Sunday, April 26, 2015

Forest Service Chainsaw Class - Important Training Tool for Trail Volunteers

Mendocino NF Chainsaw Class and Instructors

Managing sustainable OHV and other recreation programs on federal lands is a complex challenge in the 21st Century.  Most successful programs have these common factors; appropriated funds, support from line-officers, dedicated recreation staff, supplemental monies from fee programs, state or other grants, and volunteers. 

QWR's Don Amador

For this article, QWR wants to focus on trail volunteers and their growing import in the aforementioned equation.   To bolster their volunteer workforce, the Mendocino National Forest recently held a chainsaw certification class for volunteers.

Blowdown on FS Motorcycle Trail

According to the agency, before Forest Service volunteers can operate a chain saw or a crosscut saw on a Forest Service project, they need to attend an official Forest Service training course on the safe and proper use of these saws.  The Forest Service has training courses specific to the use of saws for firefighting and for other purposes.  Usually, the Missoula Technology and Development Center (MTDC) course is the preferred crosscut and chainsaw class for non-fire personnel.   The operational and safety based training course for volunteers will help both experienced and inexperienced sawyers use chain saws and crosscut saws for limbing, bucking, brushing, and—to a limited degree—for felling smaller and less complex material.  Safety is the number one element emphasized in the chainsaw training.

Trail Crew Clearing Blowdown on FS 4wd, SxS, ATV, and MC Trail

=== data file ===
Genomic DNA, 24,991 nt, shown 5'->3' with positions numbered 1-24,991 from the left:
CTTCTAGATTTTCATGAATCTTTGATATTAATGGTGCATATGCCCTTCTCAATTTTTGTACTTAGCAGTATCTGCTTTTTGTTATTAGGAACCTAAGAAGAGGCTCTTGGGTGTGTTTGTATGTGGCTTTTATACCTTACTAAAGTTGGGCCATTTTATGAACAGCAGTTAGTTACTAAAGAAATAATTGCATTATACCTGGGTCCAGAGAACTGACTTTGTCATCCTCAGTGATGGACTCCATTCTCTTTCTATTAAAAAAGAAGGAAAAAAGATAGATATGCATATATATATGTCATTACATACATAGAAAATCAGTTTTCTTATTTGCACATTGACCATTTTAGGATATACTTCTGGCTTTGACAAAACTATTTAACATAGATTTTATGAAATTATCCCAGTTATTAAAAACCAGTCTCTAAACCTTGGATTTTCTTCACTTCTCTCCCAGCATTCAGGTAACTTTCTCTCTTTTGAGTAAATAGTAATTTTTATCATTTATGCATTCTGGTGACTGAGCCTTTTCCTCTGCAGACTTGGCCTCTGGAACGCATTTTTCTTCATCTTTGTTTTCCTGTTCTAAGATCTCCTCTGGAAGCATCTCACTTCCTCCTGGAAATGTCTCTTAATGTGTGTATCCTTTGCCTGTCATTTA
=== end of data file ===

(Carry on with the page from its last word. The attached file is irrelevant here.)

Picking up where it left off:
The training is very comprehensive.  Topics include, but are not limited to: Personal Protective Equipment (PPE), area size up, proper body positioning and stance,  familiarity with OSHA requirements and regulations, physics of “binds”,  physics of “kickback”, sawyer/swamper communication, cutting area control, danger tree awareness,  job hazard analysis and emergency evacuation plans,  Forest Service radio communication, radio procedures and how to use a Forest Service radio;  parts of the chainsaw,  how to sharpen chainsaw chain,  and saw maintenance;   and of course the inclusion of safe chainsaw handling, starting and stopping procedures, use of escape routes,  and field practice with limbing and bucking practicum.

LINK to FS Chainsaw Course (with volunteer section)

Bill Aaron, a Region 5 chainsaw instructor who taught our class, states, “Trail volunteers are an important part of the Forest Service trails system.  Without their assistance the upkeep and maintenance would be much more difficult, and they are an integral key in the trails program.”

Chainsaw and Rack on QWR's DRZ400 Trail Maint. Bike

The Forest Service also states that volunteers who have completed saw training successfully are usually certified at the "A”  or “B” level. The level of certification indicates the types of saw work, along with any restrictions, that the volunteer can perform.  The "A" level is considered “apprentice” and the "B level is considered “intermediate” with restrictions limiting them to limbing, brushing, and bucking.

After training is complete, a line officer (usually the district ranger or unit manager) issues the volunteer's saw qualification card. Saw training and recertification is required every 3 years.